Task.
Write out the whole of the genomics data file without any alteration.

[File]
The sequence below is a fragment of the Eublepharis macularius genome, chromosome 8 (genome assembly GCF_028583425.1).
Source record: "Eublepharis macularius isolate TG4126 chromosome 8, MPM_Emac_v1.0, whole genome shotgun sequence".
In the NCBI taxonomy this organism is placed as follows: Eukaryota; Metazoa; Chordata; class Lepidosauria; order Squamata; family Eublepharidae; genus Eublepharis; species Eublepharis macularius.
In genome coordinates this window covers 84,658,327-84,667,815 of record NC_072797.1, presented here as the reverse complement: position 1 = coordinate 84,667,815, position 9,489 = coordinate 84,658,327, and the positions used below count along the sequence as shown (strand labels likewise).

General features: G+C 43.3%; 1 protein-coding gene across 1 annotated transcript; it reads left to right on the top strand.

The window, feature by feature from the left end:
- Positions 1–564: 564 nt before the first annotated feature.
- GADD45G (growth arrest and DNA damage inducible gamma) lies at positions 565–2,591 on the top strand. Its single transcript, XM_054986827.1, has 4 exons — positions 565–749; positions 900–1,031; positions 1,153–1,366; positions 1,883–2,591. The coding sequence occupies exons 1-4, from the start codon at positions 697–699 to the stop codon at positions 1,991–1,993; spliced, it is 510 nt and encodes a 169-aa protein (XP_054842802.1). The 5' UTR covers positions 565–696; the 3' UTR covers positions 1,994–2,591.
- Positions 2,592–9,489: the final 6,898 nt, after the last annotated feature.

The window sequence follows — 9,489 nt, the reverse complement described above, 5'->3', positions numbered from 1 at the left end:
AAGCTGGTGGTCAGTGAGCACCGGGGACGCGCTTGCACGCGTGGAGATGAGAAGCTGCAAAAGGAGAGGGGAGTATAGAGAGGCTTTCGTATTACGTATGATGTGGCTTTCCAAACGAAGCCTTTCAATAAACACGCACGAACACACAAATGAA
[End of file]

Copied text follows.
The sequence below is a fragment of the Eublepharis macularius genome, chromosome 8 (genome assembly GCF_028583425.1).
Source record: "Eublepharis macularius isolate TG4126 chromosome 8, MPM_Emac_v1.0, whole genome shotgun sequence".
In the NCBI taxonomy this organism is placed as follows: Eukaryota; Metazoa; Chordata; class Lepidosauria; order Squamata; family Eublepharidae; genus Eublepharis; species Eublepharis macularius.
In genome coordinates this window covers 84,658,327-84,667,815 of record NC_072797.1, presented here as the reverse complement: position 1 = coordinate 84,667,815, position 9,489 = coordinate 84,658,327, and the positions used below count along the sequence as shown (strand labels likewise).

General features: G+C 43.3%; 1 protein-coding gene across 1 annotated transcript; it reads left to right on the top strand.

The window, feature by feature from the left end:
- Positions 1–564: 564 nt before the first annotated feature.
- GADD45G (growth arrest and DNA damage inducible gamma) lies at positions 565–2,591 on the top strand. Its single transcript, XM_054986827.1, has 4 exons — positions 565–749; positions 900–1,031; positions 1,153–1,366; positions 1,883–2,591. The coding sequence occupies exons 1-4, from the start codon at positions 697–699 to the stop codon at positions 1,991–1,993; spliced, it is 510 nt and encodes a 169-aa protein (XP_054842802.1). The 5' UTR covers positions 565–696; the 3' UTR covers positions 1,994–2,591.
- Positions 2,592–9,489: the final 6,898 nt, after the last annotated feature.

The window sequence follows — 9,489 nt, the reverse complement described above, 5'->3', positions numbered from 1 at the left end:
AAGCTGGTGGTCAGTGAGCACCGGGGACGCGCTTGCACGCGTGGAGATGAGAAGCTGCAAAAGGAGAGGGGAGTATAGAGAGGCTTTCGTATTACGTATGATGTGGCTTTCCAAACGAAGCCTTTCAATAAACACGCACGAACACACAAATGAA